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Title: Revealing neural representations of movements and skill using multi voxel pattern analysis
Author: Wiestler, T.
ISNI:       0000 0004 2734 1972
Awarding Body: University College London (University of London)
Current Institution: University College London (University of London)
Date of Award: 2012
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One of the main functions of the human brain is to process information, such that we can interact efficiently with our environment by moving our body. Neuronal representations of information pertaining to the movement is fundamental for control. Using functional magnetic resonance imaging, researchers have studied brain areas that are responsible for motor control based on overall neuronal signal changes. It is assumed that the amount of overall activity indicates how much an area is involved in the control of movements. In this thesis, I start from the approach that the representation of critical variables describing the movements, rather than the overall activation, is the most relevant factor for a region to be important in the control of an action. Representations in three major fields of motor control were studied in this thesis. First, the integration of sensory and motor information was analysed via finger representations in the cerebellum and the neocortex. The findings suggest that sensory and motor representations of fingers overlap spatially in the neocortex but are interdigitated in the cerebellum, suggesting neuronal differences in how information are integrated in the brain structures. Then, neuronal reorganisations of representations were studied during motor learning. The results showed that the neural representation of sequences becomes more distinct with training, while the overall activity does not change. Lastly, I studied effector specific and effector independent representations of sequential motor behaviours by investigating the similarity of neuronal representations for left and right hand performance. Overall, this thesis demonstrates that the study of neural representations using multivariate methods in fMRI provides a new hypothesis-driven approach to the study of human motor control and learning of movements.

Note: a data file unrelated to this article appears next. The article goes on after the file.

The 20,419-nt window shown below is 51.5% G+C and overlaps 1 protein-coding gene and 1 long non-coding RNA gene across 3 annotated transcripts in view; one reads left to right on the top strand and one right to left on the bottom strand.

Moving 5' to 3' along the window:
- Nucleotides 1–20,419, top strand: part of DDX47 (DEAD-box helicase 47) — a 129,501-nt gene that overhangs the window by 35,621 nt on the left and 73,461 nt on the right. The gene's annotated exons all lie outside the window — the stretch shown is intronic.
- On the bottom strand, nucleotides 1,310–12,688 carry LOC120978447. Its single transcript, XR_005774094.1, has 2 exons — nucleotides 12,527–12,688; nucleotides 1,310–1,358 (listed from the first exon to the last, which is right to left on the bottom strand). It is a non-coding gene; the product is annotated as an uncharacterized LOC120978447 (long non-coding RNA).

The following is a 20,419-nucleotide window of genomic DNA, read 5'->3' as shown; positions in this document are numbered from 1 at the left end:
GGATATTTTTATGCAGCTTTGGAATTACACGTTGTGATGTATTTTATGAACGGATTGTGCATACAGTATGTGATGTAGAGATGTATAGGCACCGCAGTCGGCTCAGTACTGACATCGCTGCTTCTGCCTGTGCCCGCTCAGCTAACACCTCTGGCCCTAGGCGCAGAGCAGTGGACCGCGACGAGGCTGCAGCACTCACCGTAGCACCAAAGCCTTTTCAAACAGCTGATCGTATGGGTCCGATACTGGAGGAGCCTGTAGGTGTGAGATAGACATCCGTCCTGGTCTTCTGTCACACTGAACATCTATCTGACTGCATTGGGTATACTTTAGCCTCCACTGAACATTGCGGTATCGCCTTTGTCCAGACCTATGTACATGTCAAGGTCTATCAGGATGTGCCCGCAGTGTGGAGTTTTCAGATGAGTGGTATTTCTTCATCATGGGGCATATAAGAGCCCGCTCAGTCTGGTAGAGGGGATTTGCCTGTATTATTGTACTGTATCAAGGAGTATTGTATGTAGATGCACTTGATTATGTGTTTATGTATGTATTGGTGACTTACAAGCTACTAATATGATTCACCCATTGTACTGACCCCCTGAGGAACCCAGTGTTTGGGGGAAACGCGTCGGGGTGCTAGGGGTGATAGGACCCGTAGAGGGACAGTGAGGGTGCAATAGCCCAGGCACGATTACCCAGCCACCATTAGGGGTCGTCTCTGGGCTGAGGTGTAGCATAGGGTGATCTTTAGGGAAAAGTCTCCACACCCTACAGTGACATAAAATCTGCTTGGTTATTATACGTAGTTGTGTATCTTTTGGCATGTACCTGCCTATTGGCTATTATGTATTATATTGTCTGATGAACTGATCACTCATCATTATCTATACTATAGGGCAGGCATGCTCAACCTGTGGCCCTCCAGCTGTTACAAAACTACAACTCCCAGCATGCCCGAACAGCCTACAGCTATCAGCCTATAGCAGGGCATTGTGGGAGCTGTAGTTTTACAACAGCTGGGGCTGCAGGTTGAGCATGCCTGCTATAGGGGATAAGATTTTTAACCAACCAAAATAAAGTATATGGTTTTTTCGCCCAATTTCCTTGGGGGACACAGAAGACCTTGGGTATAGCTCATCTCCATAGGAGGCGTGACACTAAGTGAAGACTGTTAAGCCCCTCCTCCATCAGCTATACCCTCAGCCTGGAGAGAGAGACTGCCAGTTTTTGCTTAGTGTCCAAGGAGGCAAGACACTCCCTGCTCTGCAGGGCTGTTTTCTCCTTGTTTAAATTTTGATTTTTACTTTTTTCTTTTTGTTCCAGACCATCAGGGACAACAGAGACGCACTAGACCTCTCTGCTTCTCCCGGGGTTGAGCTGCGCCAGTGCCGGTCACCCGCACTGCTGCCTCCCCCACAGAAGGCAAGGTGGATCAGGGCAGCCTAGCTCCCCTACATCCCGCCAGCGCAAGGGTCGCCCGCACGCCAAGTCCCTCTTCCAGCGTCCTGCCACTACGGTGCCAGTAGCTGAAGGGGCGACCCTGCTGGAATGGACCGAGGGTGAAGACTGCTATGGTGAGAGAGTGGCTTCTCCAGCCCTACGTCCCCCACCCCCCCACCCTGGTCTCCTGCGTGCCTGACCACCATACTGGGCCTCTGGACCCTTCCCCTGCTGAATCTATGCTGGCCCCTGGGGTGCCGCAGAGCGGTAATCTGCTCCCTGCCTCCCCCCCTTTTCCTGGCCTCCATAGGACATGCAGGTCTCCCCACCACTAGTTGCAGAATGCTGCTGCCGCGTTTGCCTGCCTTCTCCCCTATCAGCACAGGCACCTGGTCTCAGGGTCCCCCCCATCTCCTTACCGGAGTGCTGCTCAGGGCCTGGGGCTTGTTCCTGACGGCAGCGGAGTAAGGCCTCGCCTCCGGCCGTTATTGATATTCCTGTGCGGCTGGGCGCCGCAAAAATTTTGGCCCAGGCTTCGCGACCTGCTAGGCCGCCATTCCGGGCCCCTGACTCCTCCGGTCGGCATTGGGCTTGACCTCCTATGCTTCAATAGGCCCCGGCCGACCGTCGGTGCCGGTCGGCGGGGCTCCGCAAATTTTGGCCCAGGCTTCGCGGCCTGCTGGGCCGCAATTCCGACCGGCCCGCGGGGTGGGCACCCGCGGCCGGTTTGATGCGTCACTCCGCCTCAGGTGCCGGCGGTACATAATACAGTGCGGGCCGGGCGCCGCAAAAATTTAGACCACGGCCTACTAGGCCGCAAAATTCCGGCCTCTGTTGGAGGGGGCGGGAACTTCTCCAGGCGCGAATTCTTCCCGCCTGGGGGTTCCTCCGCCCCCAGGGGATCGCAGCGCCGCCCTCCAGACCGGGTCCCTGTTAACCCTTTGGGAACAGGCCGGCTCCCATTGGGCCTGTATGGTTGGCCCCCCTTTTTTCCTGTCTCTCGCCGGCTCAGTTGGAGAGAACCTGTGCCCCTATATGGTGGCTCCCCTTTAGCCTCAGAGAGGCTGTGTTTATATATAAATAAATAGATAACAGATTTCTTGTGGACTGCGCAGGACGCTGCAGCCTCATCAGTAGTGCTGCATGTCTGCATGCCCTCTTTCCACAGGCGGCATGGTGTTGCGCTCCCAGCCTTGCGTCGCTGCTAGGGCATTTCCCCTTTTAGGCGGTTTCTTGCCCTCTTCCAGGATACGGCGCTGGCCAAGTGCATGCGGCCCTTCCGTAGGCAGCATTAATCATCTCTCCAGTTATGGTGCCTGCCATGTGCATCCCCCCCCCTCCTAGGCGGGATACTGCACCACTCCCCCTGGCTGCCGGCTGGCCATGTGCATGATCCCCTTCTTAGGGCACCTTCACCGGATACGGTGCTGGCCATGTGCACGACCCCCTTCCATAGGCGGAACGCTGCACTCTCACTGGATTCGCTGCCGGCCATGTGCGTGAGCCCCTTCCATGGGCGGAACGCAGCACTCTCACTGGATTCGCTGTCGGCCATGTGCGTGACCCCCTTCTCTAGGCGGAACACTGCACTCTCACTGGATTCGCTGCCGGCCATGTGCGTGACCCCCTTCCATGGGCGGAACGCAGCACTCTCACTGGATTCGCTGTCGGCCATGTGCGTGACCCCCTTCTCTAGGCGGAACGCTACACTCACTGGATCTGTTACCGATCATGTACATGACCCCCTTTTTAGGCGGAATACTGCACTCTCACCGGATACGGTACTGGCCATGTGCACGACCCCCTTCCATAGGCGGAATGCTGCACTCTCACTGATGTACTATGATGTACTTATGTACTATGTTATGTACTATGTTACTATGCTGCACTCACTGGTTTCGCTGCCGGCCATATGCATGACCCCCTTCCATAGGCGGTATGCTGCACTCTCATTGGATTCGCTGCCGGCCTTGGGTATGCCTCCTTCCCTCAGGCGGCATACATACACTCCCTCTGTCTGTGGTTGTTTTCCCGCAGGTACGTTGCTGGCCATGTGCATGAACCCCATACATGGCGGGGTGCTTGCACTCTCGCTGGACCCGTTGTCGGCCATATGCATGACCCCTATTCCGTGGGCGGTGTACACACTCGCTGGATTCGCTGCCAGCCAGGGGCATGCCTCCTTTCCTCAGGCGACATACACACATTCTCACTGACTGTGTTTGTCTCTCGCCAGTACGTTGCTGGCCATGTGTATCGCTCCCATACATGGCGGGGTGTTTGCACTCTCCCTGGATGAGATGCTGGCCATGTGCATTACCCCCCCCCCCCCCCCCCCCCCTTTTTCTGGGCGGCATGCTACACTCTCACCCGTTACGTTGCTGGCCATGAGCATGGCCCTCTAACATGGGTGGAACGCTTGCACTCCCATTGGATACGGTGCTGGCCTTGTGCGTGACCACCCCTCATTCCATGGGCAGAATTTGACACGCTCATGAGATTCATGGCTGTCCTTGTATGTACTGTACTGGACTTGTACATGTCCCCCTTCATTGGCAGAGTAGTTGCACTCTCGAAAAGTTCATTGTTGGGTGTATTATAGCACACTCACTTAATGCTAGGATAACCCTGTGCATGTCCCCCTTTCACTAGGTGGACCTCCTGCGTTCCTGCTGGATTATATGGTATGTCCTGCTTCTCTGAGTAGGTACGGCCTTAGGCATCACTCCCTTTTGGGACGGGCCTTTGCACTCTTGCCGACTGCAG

Supervisor: Not available Sponsor: Not available
Qualification Name: Thesis (Ph.D.) Qualification Level: Doctoral
EThOS ID:  DOI: Not available